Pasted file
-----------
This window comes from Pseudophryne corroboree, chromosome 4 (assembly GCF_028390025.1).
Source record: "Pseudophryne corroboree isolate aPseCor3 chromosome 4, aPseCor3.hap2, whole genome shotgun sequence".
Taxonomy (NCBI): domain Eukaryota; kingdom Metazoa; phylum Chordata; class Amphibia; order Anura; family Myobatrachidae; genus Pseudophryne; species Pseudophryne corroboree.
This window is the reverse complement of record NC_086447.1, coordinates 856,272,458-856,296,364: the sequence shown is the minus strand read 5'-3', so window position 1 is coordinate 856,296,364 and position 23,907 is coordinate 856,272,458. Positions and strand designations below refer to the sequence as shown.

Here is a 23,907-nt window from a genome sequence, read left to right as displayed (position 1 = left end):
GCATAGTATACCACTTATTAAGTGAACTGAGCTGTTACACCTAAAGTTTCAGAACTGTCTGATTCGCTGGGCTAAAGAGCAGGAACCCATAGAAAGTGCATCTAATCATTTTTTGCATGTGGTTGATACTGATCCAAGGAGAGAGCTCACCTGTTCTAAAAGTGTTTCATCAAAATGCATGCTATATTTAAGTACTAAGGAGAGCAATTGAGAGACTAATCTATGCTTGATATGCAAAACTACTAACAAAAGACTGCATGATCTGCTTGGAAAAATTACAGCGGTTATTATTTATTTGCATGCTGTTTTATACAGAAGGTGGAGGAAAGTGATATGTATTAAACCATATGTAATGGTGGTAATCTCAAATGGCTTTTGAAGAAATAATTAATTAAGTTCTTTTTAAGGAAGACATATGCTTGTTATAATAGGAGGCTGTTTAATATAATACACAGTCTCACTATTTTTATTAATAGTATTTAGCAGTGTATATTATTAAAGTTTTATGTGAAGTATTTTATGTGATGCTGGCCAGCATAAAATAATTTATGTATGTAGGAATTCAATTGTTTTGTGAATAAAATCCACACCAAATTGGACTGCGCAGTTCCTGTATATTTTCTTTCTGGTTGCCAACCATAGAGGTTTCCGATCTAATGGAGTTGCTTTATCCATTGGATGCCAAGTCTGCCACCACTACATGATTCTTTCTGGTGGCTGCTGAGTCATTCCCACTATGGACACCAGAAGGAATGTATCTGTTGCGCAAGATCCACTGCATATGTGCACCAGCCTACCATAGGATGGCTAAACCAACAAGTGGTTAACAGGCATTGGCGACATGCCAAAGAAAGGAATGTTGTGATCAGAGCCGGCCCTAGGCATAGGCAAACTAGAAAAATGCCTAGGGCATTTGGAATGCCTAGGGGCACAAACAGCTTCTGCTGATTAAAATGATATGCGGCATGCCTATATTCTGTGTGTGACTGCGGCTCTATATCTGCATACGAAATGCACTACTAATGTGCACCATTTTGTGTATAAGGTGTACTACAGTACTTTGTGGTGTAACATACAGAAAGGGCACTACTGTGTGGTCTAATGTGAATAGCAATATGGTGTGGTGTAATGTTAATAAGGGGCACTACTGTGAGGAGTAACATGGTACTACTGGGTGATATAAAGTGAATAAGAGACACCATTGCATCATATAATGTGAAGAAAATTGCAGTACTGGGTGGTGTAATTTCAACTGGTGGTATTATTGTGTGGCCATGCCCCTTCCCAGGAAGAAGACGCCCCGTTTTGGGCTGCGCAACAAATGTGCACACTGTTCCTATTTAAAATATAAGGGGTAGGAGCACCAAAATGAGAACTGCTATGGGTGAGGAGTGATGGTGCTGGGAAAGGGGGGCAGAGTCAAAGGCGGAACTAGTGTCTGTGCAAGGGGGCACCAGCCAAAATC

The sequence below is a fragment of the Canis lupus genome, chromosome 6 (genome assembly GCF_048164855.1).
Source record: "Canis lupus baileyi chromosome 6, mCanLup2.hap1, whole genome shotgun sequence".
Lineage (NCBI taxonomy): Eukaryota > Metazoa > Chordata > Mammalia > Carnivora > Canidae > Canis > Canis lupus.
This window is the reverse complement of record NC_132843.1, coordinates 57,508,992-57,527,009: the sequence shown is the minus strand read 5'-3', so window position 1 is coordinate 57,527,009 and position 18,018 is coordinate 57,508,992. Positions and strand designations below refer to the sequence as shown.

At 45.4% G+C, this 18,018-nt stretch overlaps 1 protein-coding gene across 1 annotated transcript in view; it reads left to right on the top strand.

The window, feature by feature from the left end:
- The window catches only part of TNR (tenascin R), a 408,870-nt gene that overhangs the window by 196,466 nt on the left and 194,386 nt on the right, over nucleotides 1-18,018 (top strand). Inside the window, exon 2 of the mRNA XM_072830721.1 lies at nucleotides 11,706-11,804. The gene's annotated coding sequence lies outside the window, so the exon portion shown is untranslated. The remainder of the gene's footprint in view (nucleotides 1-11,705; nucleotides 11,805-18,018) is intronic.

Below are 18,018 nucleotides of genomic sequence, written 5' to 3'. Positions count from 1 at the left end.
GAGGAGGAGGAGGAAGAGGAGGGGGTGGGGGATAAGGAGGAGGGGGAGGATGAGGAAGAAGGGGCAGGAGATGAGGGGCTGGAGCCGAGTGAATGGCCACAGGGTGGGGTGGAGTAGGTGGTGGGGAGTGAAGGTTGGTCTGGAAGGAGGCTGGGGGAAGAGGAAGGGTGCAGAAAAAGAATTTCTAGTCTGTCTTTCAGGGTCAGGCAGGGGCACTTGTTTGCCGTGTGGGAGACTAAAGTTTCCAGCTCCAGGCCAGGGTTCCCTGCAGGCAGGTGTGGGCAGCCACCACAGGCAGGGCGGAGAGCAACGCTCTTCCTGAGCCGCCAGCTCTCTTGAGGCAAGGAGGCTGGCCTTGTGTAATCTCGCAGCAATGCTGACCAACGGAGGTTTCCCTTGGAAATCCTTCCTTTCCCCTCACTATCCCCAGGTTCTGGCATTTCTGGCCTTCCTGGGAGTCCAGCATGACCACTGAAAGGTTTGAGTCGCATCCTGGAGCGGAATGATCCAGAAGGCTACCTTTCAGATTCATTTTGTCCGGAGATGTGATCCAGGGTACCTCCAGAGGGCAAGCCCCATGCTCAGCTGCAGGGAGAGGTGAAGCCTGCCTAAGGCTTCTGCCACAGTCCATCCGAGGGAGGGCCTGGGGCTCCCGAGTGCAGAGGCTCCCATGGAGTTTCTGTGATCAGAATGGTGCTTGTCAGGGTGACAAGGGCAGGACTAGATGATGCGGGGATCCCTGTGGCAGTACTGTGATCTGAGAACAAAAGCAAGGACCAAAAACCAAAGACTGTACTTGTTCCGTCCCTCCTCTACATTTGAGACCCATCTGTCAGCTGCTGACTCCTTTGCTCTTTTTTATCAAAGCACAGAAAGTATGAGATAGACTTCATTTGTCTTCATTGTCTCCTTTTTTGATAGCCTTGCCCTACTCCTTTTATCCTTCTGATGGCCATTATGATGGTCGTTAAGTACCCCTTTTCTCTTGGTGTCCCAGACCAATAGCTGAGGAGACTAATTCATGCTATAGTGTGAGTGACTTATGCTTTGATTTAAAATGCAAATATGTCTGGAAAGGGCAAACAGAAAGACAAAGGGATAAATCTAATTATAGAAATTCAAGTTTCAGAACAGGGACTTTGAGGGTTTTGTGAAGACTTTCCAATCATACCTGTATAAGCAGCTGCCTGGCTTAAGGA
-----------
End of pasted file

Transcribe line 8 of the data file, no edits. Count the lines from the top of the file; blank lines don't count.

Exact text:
Source record: "Canis lupus baileyi chromosome 6, mCanLup2.hap1, whole genome shotgun sequence".